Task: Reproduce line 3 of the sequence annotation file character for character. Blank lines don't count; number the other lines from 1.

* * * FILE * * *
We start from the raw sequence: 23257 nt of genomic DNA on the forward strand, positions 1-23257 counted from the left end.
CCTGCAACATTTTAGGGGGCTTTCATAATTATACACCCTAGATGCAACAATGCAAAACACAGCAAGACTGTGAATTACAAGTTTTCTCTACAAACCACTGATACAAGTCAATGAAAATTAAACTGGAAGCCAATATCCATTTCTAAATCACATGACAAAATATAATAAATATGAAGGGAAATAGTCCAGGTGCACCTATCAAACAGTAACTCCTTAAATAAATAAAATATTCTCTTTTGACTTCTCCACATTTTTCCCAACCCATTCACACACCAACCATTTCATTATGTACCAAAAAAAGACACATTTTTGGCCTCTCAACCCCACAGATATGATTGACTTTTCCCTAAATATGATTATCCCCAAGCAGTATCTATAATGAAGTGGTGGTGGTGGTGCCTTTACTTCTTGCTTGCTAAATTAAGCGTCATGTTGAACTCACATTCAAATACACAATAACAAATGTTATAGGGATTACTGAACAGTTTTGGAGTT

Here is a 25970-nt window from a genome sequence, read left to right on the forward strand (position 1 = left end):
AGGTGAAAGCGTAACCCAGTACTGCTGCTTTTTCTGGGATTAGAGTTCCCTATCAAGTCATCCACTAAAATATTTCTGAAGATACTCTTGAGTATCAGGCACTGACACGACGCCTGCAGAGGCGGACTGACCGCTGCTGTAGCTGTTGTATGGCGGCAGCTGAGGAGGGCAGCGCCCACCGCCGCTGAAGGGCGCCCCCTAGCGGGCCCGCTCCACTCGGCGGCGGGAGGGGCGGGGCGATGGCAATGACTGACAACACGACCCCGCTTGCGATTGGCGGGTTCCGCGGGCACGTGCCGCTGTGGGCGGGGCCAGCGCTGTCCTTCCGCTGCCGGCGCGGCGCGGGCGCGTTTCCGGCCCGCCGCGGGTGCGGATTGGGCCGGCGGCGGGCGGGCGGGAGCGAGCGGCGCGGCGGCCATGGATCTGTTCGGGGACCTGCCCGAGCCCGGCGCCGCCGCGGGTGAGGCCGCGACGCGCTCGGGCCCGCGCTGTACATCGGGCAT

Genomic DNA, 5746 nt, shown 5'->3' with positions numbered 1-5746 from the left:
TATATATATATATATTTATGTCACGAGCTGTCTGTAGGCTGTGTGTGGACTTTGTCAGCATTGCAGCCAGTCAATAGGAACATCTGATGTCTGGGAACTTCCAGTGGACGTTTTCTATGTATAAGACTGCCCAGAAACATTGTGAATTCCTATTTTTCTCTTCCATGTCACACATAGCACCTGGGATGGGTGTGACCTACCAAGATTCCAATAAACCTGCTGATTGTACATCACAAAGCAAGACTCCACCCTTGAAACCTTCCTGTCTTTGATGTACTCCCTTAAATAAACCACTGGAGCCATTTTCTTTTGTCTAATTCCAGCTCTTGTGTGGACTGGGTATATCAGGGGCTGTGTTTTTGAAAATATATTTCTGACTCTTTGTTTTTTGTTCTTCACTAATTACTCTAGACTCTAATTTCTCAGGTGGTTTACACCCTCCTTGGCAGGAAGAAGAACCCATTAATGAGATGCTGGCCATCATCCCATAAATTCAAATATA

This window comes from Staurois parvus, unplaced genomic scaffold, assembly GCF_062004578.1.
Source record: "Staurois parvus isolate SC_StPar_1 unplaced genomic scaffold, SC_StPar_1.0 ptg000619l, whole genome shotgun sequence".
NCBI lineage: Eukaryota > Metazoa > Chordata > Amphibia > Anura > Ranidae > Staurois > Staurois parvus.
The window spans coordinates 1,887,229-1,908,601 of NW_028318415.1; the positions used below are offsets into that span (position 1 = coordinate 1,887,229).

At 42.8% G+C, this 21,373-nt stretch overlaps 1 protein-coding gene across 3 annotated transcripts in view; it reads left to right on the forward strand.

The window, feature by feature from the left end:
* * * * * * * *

Here is a 25970-nt window from a genome sequence, read left to right on the forward strand (position 1 = left end):